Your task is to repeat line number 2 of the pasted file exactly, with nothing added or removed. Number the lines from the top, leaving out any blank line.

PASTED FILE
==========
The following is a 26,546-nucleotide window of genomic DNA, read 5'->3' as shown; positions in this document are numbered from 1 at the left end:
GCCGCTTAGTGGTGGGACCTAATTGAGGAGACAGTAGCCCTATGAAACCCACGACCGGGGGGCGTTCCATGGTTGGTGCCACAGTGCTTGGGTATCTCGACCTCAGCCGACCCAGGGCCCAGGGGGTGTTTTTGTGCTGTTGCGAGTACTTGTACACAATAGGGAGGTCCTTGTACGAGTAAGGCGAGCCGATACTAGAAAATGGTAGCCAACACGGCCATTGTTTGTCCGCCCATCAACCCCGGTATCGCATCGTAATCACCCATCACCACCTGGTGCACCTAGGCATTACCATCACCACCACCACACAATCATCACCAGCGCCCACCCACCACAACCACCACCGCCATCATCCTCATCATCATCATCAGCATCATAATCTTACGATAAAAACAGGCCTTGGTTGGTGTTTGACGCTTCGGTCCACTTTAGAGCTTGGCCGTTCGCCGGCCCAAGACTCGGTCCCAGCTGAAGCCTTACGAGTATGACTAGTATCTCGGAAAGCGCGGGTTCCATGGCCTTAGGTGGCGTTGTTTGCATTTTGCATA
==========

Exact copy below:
GCCGCTTAGTGGTGGGACCTAATTGAGGAGACAGTAGCCCTATGAAACCCACGACCGGGGGGCGTTCCATGGTTGGTGCCACAGTGCTTGGGTATCTCGACCTCAGCCGACCCAGGGCCCAGGGGGTGTTTTTGTGCTGTTGCGAGTACTTGTACACAATAGGGAGGTCCTTGTACGAGTAAGGCGAGCCGATACTAGAAAATGGTAGCCAACACGGCCATTGTTTGTCCGCCCATCAACCCCGGTATCGCATCGTAATCACCCATCACCACCTGGTGCACCTAGGCATTACCATCACCACCACCACACAATCATCACCAGCGCCCACCCACCACAACCACCACCGCCATCATCCTCATCATCATCATCAGCATCATAATCTTACGATAAAAACAGGCCTTGGTTGGTGTTTGACGCTTCGGTCCACTTTAGAGCTTGGCCGTTCGCCGGCCCAAGACTCGGTCCCAGCTGAAGCCTTACGAGTATGACTAGTATCTCGGAAAGCGCGGGTTCCATGGCCTTAGGTGGCGTTGTTTGCATTTTGCATA